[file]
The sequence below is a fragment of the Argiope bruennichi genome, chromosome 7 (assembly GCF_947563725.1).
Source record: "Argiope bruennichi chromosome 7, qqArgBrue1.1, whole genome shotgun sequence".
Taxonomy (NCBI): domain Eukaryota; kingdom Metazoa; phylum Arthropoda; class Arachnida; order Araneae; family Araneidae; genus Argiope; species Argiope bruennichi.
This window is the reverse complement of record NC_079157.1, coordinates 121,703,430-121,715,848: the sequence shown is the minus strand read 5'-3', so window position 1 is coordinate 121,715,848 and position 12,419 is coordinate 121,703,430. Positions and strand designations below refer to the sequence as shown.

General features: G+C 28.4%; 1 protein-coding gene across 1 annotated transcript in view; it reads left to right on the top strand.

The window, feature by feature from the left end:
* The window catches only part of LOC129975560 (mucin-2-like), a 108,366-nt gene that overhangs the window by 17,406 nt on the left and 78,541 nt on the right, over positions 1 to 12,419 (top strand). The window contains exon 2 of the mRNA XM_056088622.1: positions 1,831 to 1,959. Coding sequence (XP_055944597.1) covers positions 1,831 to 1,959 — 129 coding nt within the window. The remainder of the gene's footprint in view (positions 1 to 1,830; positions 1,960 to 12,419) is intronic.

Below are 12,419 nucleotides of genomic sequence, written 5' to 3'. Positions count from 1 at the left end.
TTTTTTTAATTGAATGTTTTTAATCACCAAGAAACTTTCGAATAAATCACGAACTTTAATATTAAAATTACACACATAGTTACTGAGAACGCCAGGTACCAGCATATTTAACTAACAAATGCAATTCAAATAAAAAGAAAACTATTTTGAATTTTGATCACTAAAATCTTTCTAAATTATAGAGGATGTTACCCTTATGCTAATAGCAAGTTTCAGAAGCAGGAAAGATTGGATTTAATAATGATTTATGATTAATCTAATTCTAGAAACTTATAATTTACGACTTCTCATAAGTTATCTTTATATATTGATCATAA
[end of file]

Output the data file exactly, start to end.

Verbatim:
The sequence below is a fragment of the Argiope bruennichi genome, chromosome 7 (assembly GCF_947563725.1).
Source record: "Argiope bruennichi chromosome 7, qqArgBrue1.1, whole genome shotgun sequence".
Taxonomy (NCBI): domain Eukaryota; kingdom Metazoa; phylum Arthropoda; class Arachnida; order Araneae; family Araneidae; genus Argiope; species Argiope bruennichi.
This window is the reverse complement of record NC_079157.1, coordinates 121,703,430-121,715,848: the sequence shown is the minus strand read 5'-3', so window position 1 is coordinate 121,715,848 and position 12,419 is coordinate 121,703,430. Positions and strand designations below refer to the sequence as shown.

General features: G+C 28.4%; 1 protein-coding gene across 1 annotated transcript in view; it reads left to right on the top strand.

The window, feature by feature from the left end:
* The window catches only part of LOC129975560 (mucin-2-like), a 108,366-nt gene that overhangs the window by 17,406 nt on the left and 78,541 nt on the right, over positions 1 to 12,419 (top strand). The window contains exon 2 of the mRNA XM_056088622.1: positions 1,831 to 1,959. Coding sequence (XP_055944597.1) covers positions 1,831 to 1,959 — 129 coding nt within the window. The remainder of the gene's footprint in view (positions 1 to 1,830; positions 1,960 to 12,419) is intronic.

Below are 12,419 nucleotides of genomic sequence, written 5' to 3'. Positions count from 1 at the left end.
TTTTTTTAATTGAATGTTTTTAATCACCAAGAAACTTTCGAATAAATCACGAACTTTAATATTAAAATTACACACATAGTTACTGAGAACGCCAGGTACCAGCATATTTAACTAACAAATGCAATTCAAATAAAAAGAAAACTATTTTGAATTTTGATCACTAAAATCTTTCTAAATTATAGAGGATGTTACCCTTATGCTAATAGCAAGTTTCAGAAGCAGGAAAGATTGGATTTAATAATGATTTATGATTAATCTAATTCTAGAAACTTATAATTTACGACTTCTCATAAGTTATCTTTATATATTGATCATAA